New Visiting Professorship at UCSB Honors Legendary Activist Ella Baker
In the mid-1960s, African-American civil rights activist and teacher Ella Baker helped found the Student Nonviolent Coordinating Committee as well as its network of Freedom Schools, which were designed to teach literacy and economic and political skills to African Americans, mainly in the segregated South.
It makes sense then that the Department of Black Studies at UC Santa Barbara would name its new visiting professorship in undergraduate research for the great advocate of education. And the inaugural visiting professor is Shana Redmond of the University of Southern California.
An associate professor of American and Ethnic Studies, Redmond is a nationally recognized leader in African Diaspora, music and social movement studies. Her monograph, “Anthem: Social Movements and the Sound of Solidarity in the African Diaspora” (NYU Press, 2014), explores the powerful and unique role of cultural productions such as anthems in creating political subjectivities.
“Shana Redmond perfectly fits our expectations for the Ella Baker Visiting Professor,” said Jeffrey Stewart, professor and chair of Black Studies. “She is very enthusiastic about working with undergraduates. Indeed, her personal embrace of the spirit of the Ella Baker Professorship and her sense of the larger possibilities of collaboration with students that the professorship embodies made her a clear choice for the position.”
While at UCSB, Redmond will continue the researching and writing of her current book project, an excavation of the uses of popular benefit song collaborations such as “We Are the World” as rallying cries and fundraising efforts for causes around the world. During winter quarter she will teach the honors course in Black Studies, which she said will have contemporary social justice as its primary focus. The course requires undergraduate majors to conduct original research and complete an honors thesis.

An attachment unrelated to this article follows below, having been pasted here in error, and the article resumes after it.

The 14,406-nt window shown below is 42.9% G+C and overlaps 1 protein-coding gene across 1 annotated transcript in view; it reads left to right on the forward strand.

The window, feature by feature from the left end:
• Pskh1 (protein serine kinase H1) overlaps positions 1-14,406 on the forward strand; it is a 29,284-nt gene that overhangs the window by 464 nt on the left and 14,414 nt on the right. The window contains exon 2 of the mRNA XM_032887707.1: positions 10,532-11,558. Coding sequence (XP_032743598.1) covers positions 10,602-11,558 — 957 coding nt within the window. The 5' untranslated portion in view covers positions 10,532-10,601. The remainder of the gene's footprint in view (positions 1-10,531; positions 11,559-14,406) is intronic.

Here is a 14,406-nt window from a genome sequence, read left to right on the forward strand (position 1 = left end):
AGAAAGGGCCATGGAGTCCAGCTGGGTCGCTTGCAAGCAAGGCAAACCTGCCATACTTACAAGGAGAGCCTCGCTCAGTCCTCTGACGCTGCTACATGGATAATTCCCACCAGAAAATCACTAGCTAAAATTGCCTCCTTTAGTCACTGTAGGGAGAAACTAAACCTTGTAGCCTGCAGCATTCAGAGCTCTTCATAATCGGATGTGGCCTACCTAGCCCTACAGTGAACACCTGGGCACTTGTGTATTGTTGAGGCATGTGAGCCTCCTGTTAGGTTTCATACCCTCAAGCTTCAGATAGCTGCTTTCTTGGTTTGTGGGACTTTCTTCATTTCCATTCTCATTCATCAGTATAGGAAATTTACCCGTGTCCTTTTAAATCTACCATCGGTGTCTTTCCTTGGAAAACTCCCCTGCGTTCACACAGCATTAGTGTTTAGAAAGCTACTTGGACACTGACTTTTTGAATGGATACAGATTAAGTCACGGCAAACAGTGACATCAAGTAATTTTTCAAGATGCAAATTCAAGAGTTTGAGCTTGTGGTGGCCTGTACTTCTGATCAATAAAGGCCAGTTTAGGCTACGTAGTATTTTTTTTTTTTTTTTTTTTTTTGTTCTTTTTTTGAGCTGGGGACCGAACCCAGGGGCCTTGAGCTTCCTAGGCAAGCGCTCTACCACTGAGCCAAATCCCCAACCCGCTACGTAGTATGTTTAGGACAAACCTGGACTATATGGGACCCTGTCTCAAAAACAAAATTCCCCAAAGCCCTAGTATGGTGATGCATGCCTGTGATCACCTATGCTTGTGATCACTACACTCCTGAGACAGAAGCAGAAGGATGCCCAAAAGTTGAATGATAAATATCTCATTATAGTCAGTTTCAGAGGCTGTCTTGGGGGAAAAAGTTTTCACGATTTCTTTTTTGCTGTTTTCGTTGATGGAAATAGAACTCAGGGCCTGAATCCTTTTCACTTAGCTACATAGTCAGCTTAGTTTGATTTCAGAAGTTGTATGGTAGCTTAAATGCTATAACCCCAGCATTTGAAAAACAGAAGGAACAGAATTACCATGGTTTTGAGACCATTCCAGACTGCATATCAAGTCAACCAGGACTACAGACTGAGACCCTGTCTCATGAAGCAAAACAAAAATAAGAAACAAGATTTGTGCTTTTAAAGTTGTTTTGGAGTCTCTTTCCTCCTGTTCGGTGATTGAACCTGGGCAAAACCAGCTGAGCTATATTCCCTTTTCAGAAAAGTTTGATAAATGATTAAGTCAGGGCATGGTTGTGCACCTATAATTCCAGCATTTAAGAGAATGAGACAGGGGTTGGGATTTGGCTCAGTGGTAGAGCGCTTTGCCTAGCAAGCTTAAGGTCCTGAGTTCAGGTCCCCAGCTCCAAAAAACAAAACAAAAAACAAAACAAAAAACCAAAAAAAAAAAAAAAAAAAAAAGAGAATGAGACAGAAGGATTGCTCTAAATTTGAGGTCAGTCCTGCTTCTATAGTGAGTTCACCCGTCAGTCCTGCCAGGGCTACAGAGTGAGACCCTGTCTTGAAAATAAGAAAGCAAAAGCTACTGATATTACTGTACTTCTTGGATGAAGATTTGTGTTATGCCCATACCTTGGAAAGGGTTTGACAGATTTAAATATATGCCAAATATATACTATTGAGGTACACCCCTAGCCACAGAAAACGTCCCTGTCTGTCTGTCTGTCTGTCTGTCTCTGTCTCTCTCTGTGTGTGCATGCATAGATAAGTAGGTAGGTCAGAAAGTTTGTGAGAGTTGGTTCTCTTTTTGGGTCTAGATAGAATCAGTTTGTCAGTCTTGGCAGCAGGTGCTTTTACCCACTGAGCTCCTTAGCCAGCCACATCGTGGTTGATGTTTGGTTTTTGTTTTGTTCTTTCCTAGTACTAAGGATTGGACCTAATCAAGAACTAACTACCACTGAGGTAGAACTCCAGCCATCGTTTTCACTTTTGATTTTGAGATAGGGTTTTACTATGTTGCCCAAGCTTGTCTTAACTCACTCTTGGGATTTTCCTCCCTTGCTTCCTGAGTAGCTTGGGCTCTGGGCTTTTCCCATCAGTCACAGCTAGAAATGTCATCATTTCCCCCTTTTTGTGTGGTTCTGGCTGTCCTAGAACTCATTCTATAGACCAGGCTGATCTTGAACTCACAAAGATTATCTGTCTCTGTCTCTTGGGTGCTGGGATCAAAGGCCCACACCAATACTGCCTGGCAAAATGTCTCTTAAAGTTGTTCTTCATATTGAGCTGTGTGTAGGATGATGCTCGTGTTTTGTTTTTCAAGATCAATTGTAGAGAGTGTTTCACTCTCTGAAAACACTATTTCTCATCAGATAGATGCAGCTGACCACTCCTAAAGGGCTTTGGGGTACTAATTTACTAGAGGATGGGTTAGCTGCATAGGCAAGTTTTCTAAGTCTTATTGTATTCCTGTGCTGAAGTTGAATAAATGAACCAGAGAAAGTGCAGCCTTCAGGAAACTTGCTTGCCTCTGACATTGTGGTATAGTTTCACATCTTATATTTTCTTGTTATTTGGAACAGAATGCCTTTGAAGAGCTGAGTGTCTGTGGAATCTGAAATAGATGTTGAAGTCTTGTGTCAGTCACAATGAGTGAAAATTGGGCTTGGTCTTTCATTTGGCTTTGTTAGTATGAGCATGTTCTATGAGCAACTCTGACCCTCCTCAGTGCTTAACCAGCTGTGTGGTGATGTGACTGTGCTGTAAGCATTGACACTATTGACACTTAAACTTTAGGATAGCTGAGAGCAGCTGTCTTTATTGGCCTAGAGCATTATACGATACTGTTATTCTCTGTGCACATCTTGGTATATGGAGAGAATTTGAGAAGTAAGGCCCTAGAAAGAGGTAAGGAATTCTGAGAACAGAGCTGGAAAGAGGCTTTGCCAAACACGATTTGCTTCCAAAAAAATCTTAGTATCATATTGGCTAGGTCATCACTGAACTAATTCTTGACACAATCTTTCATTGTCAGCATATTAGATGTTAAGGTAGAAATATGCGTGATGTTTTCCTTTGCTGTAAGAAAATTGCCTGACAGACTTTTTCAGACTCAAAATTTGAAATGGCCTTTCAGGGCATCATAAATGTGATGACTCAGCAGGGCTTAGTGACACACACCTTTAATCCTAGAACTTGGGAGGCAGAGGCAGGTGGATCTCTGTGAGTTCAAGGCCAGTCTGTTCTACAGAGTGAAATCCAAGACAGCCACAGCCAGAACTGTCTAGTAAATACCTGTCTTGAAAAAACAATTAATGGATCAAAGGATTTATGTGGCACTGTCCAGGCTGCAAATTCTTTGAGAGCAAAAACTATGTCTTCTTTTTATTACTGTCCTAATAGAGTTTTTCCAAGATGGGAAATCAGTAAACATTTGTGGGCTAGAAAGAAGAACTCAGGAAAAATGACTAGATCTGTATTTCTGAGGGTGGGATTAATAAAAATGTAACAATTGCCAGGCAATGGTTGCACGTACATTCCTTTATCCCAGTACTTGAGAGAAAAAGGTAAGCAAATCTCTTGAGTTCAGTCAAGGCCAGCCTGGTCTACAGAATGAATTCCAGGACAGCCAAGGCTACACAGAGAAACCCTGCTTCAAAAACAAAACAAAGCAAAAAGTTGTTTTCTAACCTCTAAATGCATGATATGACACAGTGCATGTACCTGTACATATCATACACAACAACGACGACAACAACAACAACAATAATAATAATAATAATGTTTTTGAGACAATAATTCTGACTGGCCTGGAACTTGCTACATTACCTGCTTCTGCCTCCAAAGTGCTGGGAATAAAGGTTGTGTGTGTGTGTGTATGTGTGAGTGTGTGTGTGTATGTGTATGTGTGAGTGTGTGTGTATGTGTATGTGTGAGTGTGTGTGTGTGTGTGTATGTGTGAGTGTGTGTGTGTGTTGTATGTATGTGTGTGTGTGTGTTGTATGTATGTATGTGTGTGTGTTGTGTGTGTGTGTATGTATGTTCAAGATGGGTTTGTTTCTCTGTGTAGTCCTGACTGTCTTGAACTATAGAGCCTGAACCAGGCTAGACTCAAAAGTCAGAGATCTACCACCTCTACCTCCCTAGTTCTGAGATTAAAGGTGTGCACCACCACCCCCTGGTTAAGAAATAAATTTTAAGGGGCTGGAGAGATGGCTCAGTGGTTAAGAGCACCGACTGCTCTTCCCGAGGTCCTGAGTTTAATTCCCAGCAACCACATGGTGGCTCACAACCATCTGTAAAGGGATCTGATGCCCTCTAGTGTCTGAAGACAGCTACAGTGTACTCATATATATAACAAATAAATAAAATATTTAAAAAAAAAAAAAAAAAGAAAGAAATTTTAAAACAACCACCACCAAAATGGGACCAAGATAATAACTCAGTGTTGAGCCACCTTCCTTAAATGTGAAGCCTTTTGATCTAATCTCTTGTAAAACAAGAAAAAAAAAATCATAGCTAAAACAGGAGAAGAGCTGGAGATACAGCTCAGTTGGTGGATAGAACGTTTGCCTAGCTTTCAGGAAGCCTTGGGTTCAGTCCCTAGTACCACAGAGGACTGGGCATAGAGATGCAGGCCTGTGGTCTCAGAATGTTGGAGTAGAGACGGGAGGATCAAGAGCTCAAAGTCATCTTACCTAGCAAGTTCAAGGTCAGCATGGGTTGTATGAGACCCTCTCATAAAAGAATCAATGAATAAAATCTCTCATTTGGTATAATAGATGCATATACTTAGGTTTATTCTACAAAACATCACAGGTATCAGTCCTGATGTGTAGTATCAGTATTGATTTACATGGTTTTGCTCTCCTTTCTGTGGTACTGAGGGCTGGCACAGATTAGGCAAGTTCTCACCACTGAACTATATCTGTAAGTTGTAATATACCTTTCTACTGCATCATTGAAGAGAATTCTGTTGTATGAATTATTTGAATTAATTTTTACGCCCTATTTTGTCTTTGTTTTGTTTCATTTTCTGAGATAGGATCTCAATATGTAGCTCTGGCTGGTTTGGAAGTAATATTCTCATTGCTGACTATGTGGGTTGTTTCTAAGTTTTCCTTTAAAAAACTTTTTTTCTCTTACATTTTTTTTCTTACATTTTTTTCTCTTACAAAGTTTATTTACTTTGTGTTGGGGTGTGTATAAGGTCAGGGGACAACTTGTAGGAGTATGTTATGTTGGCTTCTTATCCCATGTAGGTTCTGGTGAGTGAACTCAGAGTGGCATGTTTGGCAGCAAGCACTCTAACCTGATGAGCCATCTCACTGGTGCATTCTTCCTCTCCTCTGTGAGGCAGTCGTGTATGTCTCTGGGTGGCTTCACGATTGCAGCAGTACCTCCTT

During spring quarter Redmond will work with students to produce a special edition of the department’s undergraduate journal “BLST Review,” the content of which is drawn from research papers completed in the previous quarter’s honors course.
As part of the Ella Baker Visiting Professorship, Redmond also will give a public lecture in the spring highlighting her own research.
“The professorship was appealing to me for a number of reasons,” said Redmond. “I’ve been watching the growth and expansion of the Black Studies unit here at UCSB for a while now. It’s a wonderful site of inquiry.
“The other major reason is the person for whom the professorship is named,” she continued. “Ella Baker has been an icon for me in my thinking as well as in my activist work. It’s been really important to consider her in relationship to the social justice works and practices that are happening in the contemporary movement.”
Stewart acknowledged UCSB Chancellor Henry T. Yang for his support in establishing the visiting professorship. “Over the next four years it will bring to campus powerful young scholars who want to engage with undergraduates on serious methodological and interdisciplinary questions,” Stewart said.
Stewart also noted that students from UCSB’s Black Student Union played a crucial role in the creation of the new professorship, which was designed to address the interests of undergraduates — particularly black undergraduates — in working closely with faculty members on research and social justice projects. “Student interest and support made the difference,” Stewart concluded. “Which is what Ella Baker believed was true of the Civil Rights Movement.”